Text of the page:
Pets allowed
Elevation Gain
7,887.00 ft (2,403.96 m)
Trail type
42.70 mi (68.72 km)
Please respect the outdoors by practicing Leave No Trace. Learn more about how to apply the principles of Leave No Trace on your next outdoor adventure here.

The Continental Divide National Scenic Trail spans nearly 3,100 miles across 5 states from Mexico to Canada, traversing a vast array of different environments and landscapes along the way. The CDT can be completed as a single thru-hike that will take 4 to 6 months, or by section-hiking smaller segments. The Montana-Idaho portion of the CDT features nearly 1,000 miles of diverse mountain terrain. You’ll pass alongside the lofty peaks of the Anaconda, Bitterroot and Beaverhead Mountains; walk through the rugged and remote Bob Marshall Wilderness Complex; and finally arrive at the “Crown of the Continent” that is Glacier National Park. In this guide we’ll take a closer look at Montana-Idaho Section 5.

Montana-Idaho Section 5 begins from the Interstate 15 underpass, where the small town of Lima can be accessed. After walking underneath the interstate you’ll follow the gravel road as it parallels I-15. The road eventually turns left and leaves the interstate behind.

You’ll climb ever so slightly as you continue following the gravel road. You’ll pass Beaver Creek, and then have one last water source at Horse Creek. You’ll finally leave the road behind and turn right to climb steeply up to the ridge. The CDT then follow this ridge and fence-line up.

You’ll remain on the ridge for much of this section. The trail is just a faint footpath in areas, and the hiking is challenging with lots of ups and downs. The views however are worth the effort. The terrain is completely exposed, with nowhere to hide if the weather turns.

The next water source is a spring, located a short 5 minute hike downhill from the trail. Pay attention to the map so you don’t miss it! Once you’re back on trail more climbing awaits. After a seemingly endless day on the ridge you’ll finally descend down to Shineberger Creek. The trail follows the creek for a while then heads west, crossing a few more creek valleys including Little Beaver Creek.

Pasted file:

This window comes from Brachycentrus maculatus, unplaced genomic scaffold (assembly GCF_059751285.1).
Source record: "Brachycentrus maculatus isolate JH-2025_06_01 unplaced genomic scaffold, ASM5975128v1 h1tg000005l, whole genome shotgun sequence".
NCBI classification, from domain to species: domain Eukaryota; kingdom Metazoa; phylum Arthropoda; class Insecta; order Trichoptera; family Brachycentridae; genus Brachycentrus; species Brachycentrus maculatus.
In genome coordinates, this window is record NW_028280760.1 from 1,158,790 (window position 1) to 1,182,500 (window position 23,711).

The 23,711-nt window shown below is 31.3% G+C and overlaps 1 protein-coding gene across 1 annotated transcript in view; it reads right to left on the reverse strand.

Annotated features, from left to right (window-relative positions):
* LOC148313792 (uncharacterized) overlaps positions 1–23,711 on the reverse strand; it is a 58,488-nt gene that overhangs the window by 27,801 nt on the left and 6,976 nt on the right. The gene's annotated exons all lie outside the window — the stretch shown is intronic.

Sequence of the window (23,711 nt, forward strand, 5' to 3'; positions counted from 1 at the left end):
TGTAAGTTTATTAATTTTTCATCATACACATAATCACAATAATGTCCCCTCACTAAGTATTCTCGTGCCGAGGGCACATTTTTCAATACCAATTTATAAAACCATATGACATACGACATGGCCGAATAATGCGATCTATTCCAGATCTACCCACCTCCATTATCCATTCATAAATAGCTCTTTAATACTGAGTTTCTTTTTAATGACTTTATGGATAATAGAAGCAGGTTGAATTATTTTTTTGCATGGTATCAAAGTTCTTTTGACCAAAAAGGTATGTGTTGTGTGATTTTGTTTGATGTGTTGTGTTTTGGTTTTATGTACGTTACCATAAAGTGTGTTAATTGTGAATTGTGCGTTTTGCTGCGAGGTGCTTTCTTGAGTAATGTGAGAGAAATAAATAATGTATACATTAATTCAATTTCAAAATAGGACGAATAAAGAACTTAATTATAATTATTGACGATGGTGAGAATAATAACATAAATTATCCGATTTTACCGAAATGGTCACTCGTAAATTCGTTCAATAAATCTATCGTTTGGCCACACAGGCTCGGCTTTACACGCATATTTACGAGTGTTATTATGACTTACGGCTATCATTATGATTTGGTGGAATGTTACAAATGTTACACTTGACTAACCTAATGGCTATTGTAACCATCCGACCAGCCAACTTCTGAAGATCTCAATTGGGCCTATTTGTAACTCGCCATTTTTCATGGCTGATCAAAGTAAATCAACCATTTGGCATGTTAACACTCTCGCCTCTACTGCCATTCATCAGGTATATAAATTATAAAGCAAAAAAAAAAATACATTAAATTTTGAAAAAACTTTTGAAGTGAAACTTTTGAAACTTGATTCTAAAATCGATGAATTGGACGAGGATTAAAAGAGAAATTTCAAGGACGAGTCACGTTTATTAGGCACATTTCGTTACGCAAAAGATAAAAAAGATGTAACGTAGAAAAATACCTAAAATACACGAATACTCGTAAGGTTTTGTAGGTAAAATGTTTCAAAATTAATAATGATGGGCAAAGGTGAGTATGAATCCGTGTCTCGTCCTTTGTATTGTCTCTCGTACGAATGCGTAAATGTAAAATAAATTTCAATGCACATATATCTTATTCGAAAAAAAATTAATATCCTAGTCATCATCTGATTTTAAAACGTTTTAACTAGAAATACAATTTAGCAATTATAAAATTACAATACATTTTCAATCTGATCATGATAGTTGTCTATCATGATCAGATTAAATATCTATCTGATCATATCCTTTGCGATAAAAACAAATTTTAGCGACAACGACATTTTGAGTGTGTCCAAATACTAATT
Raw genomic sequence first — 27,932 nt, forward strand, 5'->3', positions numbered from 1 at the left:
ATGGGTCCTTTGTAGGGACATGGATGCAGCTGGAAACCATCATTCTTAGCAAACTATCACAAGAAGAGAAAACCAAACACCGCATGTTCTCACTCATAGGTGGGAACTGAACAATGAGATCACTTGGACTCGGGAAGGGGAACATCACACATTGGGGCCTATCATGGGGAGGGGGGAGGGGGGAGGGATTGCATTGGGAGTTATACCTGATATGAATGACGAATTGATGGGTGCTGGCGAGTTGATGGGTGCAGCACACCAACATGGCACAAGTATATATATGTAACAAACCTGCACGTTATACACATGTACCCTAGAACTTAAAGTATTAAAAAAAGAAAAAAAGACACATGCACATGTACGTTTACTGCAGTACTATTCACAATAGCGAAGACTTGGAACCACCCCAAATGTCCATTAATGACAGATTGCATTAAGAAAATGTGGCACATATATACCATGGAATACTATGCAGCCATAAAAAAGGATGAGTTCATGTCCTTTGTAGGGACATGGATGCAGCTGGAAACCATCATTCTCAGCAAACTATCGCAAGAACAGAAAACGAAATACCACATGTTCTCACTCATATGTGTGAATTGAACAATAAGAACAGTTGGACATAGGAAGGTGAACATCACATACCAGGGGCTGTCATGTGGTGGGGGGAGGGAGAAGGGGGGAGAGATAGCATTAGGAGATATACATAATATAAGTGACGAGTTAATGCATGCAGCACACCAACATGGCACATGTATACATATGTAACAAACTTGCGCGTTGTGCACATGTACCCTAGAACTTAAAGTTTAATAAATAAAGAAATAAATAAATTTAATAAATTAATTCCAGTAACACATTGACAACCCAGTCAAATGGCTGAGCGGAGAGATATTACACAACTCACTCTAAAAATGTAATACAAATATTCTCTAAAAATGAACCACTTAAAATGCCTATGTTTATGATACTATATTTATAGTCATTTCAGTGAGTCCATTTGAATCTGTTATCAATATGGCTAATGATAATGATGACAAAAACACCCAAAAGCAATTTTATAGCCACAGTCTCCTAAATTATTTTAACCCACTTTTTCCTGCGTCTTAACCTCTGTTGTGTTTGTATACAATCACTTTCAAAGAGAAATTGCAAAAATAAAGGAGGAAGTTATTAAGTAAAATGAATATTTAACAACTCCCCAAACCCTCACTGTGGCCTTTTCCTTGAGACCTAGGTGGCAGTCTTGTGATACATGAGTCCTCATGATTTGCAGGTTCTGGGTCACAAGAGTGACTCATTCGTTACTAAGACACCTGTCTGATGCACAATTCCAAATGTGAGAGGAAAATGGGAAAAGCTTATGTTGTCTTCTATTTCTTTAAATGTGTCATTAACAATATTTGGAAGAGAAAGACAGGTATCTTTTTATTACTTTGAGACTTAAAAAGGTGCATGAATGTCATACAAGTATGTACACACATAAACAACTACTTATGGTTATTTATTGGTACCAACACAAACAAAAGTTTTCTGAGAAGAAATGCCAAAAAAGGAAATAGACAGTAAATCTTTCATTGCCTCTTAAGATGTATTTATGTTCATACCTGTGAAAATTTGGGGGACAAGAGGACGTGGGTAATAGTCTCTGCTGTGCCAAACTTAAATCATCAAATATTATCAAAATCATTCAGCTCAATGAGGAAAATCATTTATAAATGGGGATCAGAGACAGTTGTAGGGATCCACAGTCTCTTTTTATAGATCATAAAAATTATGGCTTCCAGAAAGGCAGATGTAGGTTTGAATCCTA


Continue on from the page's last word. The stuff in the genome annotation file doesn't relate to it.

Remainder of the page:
You’ll soon come to Sawmill Creek and a remote trailhead. A big climb then awaits, 1,700’ feet straight up to a pass. The trail turns noticeably easier after topping out on the pass. The terrain is rolling with some nice tree cover. You’ll then descend down to some more streams.

Another climb awaits, then a bit of cross country travel until a footpath reemerges. You’ll traverse the exposed hillside with some nice views. The trail then turns to dirt road which you’ll follow past an old mining area, then down to some cow pasture land. Section 5 then ends at a remote trailhead at Bannack Pass.

Logistics + Planning

Preferable season(s)




Parking Pass


Open Year-round



Trail follows ridge for first half of section. Great views.


Challenging hiking, many ups and downs, faint footpath.

Trailhead Elevation

6,667.00 ft (2,032.10 m)

Highest point

9,092.00 ft (2,771.24 m)


Backcountry camping
Big vistas

Typically multi-day


Permit required




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